Greece proposes EU-wide mechanism on rising energy costs

Greek Finance Minister Christos Staikouras pauses during an interview with Reuters at his office in the Finance Ministry in Athens, Greece, December 17, 2019. REUTERS/Costas Baltas

ATHENS, Oct 5 (Reuters) - Greece has proposed an EU-wide mechanism for hedging against steep gas price fluctuations to help households tackle rising energy prices across the bloc.

Gas prices have surged so far this year as world economies are recovering from the coronavirus pandemic and global demand is picking up much faster than supply.

EU leaders will discuss this week whether the spike requires a coordinated response. read more

In a joint letter to the head of euro zone's finance ministers, Paschal Donohoe, Greek finance and energy ministers called on the European Commission to consider setting up an EU-wide fund for hedging against gas price spikes.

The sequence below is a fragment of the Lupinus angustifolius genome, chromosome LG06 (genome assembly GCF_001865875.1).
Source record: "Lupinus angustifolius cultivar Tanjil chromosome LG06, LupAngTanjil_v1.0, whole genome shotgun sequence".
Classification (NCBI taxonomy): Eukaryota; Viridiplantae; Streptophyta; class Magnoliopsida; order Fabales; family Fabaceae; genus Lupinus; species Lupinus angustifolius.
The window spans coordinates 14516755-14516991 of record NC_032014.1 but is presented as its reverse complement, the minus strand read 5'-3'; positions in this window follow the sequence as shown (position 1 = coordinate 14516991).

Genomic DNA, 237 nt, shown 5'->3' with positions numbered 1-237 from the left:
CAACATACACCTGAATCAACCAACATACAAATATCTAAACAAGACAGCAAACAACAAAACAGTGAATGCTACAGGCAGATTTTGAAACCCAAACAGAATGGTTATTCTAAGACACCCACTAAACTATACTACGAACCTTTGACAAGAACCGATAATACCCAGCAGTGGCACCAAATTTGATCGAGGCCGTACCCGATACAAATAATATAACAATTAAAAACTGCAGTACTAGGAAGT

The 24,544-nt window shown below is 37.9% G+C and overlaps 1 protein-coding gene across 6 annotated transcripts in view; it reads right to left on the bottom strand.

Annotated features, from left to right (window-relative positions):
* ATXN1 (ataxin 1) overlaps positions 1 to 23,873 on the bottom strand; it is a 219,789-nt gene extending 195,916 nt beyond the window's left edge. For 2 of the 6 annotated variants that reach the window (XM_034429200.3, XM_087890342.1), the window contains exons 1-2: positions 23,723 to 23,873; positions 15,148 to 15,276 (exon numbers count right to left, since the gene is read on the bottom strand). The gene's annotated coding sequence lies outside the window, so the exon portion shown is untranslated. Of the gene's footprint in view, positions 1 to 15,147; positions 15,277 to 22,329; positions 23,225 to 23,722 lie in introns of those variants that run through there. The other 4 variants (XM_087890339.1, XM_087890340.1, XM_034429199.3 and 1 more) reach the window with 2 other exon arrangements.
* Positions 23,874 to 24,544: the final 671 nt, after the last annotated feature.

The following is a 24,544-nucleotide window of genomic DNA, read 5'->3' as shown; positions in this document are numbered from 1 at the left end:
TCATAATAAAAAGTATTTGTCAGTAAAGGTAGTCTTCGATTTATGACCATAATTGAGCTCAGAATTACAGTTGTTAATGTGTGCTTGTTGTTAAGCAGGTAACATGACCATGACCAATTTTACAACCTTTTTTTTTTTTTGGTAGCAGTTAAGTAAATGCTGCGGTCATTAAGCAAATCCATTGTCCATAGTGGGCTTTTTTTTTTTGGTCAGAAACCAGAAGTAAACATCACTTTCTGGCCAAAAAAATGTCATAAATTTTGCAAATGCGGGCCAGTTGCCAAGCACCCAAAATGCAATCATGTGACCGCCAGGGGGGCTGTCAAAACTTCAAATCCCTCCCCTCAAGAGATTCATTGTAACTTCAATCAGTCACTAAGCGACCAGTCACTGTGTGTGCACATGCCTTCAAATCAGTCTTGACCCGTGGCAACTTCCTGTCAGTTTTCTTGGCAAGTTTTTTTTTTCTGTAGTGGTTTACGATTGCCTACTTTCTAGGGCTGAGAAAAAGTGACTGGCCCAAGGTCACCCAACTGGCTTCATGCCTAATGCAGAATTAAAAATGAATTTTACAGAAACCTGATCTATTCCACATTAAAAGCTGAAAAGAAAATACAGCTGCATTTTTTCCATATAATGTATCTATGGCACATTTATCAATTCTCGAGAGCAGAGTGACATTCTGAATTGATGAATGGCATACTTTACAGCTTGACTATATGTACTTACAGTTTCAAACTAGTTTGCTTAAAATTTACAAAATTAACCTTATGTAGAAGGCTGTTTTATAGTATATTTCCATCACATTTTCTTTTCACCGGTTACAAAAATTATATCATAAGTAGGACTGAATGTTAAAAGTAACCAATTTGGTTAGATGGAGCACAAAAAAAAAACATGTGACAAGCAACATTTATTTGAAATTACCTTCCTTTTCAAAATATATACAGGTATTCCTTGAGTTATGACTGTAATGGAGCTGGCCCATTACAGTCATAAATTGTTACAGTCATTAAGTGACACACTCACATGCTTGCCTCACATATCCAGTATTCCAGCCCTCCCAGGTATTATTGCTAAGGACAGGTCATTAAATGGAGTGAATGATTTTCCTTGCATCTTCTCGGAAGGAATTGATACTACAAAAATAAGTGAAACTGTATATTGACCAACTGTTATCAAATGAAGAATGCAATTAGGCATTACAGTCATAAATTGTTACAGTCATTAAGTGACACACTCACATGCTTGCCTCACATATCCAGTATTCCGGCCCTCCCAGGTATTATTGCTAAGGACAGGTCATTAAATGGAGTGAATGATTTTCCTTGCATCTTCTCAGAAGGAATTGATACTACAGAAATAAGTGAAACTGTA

The mechanism could draw funds from advance payments of carbon emission allowances that would be allocated to EU countries based on their heating and power consumption and on their gross domestic product per capita, Greek Finance Minister Christos Staikouras and Energy Minister Kostas Skrekas said in the joint letter.

The Greek proposal also includes auctioning of additional allowances of carbon emissions through the EU's emissions trading system, which would produce extra revenues for EU countries to help them fund compensating schemes for consumers in the winter season.

"The unprecedented spike in gas prices, and by extension in electricity prices, is a major challenge for all EU Member States that cannot be dealt with, solely, at national level," the letter said.

Greece said European consumers could face an additional energy cost of 100 billion euros ($115.98 billion) in the upcoming winter.

European Union leaders will discuss later in October the idea of setting up an EU strategic gas reserve and the decoupling of electricity prices from gas prices, the head of the European Commission Ursula von der Leyen said on Tuesday. read more ($1 = 0.8622 euros)

Reporting by Angeliki Koutantou; Editing by Alex Richardson

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